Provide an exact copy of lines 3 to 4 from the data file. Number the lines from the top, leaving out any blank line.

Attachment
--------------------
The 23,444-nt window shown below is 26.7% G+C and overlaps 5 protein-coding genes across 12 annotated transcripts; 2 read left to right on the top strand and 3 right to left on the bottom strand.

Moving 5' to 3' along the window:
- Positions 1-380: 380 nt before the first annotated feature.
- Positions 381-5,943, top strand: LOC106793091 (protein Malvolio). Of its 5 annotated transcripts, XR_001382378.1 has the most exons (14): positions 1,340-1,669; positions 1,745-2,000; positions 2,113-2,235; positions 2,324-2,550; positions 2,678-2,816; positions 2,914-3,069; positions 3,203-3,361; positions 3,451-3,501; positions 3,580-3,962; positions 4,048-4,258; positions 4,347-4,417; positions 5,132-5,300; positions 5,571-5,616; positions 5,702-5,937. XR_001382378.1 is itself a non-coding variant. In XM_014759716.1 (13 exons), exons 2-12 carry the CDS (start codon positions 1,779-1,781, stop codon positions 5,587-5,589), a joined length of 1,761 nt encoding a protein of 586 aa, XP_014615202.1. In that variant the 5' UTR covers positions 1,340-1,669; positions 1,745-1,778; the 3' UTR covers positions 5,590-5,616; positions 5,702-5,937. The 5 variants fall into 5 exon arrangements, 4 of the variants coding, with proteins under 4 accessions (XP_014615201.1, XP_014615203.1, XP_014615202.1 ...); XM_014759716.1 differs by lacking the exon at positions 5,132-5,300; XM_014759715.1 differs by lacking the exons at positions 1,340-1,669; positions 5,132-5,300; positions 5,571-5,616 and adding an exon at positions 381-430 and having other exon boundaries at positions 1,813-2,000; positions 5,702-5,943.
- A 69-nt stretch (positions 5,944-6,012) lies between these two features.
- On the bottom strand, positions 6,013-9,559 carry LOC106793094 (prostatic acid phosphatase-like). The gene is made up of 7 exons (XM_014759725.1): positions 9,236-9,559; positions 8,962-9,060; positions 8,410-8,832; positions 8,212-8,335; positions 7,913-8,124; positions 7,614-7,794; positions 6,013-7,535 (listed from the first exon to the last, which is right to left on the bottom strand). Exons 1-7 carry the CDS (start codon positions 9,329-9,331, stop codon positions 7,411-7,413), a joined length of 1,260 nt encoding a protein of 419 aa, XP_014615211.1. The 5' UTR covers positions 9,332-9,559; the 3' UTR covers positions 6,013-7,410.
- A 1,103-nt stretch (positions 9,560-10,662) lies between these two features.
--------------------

- Positions 1-380: 380 nt before the first annotated feature.
- Positions 381-5,943, top strand: LOC106793091 (protein Malvolio). Of its 5 annotated transcripts, XR_001382378.1 has the most exons (14): positions 1,340-1,669; positions 1,745-2,000; positions 2,113-2,235; positions 2,324-2,550; positions 2,678-2,816; positions 2,914-3,069; positions 3,203-3,361; positions 3,451-3,501; positions 3,580-3,962; positions 4,048-4,258; positions 4,347-4,417; positions 5,132-5,300; positions 5,571-5,616; positions 5,702-5,937. XR_001382378.1 is itself a non-coding variant. In XM_014759716.1 (13 exons), exons 2-12 carry the CDS (start codon positions 1,779-1,781, stop codon positions 5,587-5,589), a joined length of 1,761 nt encoding a protein of 586 aa, XP_014615202.1. In that variant the 5' UTR covers positions 1,340-1,669; positions 1,745-1,778; the 3' UTR covers positions 5,590-5,616; positions 5,702-5,937. The 5 variants fall into 5 exon arrangements, 4 of the variants coding, with proteins under 4 accessions (XP_014615201.1, XP_014615203.1, XP_014615202.1 ...); XM_014759716.1 differs by lacking the exon at positions 5,132-5,300; XM_014759715.1 differs by lacking the exons at positions 1,340-1,669; positions 5,132-5,300; positions 5,571-5,616 and adding an exon at positions 381-430 and having other exon boundaries at positions 1,813-2,000; positions 5,702-5,943.